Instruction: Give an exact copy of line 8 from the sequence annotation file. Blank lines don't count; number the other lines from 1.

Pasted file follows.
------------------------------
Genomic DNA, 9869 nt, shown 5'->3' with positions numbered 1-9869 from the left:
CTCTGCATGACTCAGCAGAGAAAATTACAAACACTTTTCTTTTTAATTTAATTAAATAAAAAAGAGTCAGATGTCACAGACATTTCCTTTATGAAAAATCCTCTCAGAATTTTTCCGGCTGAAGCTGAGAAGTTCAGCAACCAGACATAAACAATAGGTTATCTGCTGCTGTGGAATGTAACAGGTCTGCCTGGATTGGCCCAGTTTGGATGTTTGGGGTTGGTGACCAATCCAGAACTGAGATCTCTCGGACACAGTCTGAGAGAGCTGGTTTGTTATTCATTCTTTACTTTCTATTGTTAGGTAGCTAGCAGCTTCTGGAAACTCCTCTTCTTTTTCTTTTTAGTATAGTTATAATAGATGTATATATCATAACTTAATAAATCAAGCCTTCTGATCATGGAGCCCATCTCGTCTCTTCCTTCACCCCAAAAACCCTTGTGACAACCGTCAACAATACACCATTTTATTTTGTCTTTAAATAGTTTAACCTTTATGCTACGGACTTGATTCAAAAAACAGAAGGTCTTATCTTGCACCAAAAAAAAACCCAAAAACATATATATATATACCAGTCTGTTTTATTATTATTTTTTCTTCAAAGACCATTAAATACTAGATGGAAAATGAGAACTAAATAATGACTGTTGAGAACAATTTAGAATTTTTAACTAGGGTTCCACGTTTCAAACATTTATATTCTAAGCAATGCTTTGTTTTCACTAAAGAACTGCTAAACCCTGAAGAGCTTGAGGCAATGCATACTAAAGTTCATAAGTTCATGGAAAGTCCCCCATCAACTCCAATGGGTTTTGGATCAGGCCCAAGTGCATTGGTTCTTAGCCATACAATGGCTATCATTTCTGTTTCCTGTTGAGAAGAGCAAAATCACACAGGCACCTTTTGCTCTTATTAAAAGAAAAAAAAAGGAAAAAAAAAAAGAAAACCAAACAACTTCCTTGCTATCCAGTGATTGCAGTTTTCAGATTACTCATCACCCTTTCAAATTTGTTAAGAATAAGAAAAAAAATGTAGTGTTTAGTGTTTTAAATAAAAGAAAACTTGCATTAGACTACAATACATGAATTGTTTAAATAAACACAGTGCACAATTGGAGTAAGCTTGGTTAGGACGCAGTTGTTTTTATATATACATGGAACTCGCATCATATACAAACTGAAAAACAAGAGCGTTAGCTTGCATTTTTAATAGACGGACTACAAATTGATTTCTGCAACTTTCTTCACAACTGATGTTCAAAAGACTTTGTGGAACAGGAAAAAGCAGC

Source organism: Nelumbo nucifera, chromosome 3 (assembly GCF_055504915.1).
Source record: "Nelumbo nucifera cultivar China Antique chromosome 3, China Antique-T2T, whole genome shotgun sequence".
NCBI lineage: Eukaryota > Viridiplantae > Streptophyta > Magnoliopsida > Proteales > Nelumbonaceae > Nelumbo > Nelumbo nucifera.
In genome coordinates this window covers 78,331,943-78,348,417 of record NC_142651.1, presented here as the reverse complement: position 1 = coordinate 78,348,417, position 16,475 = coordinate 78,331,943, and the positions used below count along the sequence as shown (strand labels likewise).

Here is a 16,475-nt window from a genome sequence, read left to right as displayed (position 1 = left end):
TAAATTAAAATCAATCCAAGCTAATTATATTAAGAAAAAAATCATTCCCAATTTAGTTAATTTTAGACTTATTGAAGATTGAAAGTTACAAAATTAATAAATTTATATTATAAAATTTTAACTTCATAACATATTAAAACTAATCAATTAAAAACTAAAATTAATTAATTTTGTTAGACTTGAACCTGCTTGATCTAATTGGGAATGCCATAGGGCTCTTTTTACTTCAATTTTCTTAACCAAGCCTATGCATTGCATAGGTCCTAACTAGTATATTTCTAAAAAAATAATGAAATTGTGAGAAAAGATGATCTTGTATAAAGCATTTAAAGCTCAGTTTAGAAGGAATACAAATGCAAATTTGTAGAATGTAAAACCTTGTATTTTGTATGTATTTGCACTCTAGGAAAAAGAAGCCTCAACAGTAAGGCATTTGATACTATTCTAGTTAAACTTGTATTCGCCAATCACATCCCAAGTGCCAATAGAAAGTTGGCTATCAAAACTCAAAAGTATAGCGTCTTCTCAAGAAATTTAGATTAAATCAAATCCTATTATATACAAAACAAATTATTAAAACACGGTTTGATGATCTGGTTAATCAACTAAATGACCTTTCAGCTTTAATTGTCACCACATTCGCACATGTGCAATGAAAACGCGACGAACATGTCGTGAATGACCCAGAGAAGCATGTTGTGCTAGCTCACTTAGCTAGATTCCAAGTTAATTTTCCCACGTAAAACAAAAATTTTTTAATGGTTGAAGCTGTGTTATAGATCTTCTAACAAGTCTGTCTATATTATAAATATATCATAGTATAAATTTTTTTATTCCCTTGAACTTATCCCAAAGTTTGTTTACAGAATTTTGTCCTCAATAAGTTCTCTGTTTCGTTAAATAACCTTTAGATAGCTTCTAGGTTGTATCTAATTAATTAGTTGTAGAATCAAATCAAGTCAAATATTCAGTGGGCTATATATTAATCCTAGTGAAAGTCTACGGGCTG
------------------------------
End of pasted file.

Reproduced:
TAAATTAAAATCAATCCAAGCTAATTATATTAAGAAAAAAATCATTCCCAATTTAGTTAATTTTAGACTTATTGAAGATTGAAAGTTACAAAATTAATAAATTTATATTATAAAATTTTAACTTCATAACATATTAAAACTAATCAATTAAAAACTAAAATTAATTAATTTTGTTAGACTTGAACCTGCTTGATCTAATTGGGAATGCCATAGGGCTCTTTTTACTTCAATTTTCTTAACCAAGCCTATGCATTGCATAGGTCCTAACTAGTATATTTCTAAAAAAATAATGAAATTGTGAGAAAAGATGATCTTGTATAAAGCATTTAAAGCTCAGTTTAGAAGGAATACAAATGCAAATTTGTAGAATGTAAAACCTTGTATTTTGTATGTATTTGCACTCTAGGAAAAAGAAGCCTCAACAGTAAGGCATTTGATACTATTCTAGTTAAACTTGTATTCGCCAATCACATCCCAAGTGCCAATAGAAAGTTGGCTATCAAAACTCAAAAGTATAGCGTCTTCTCAAGAAATTTAGATTAAATCAAATCCTATTATATACAAAACAAATTATTAAAACACGGTTTGATGATCTGGTTAATCAACTAAATGACCTTTCAGCTTTAATTGTCACCACATTCGCACATGTGCAATGAAAACGCGACGAACATGTCGTGAATGACCCAGAGAAGCATGTTGTGCTAGCTCACTTAGCTAGATTCCAAGTTAATTTTCCCACGTAAAACAAAAATTTTTTAATGGTTGAAGCTGTGTTATAGATCTTCTAACAAGTCTGTCTATATTATAAATATATCATAGTATAAATTTTTTTATTCCCTTGAACTTATCCCAAAGTTTGTTTACAGAATTTTGTCCTCAATAAGTTCTCTGTTTCGTTAAATAACCTTTAGATAGCTTCTAGGTTGTATCTAATTAATTAGTTGTAGAATCAAATCAAGTCAAATATTCAGTGGGCTATATATTAATCCTAGTGAAAGTCTACGGGCTG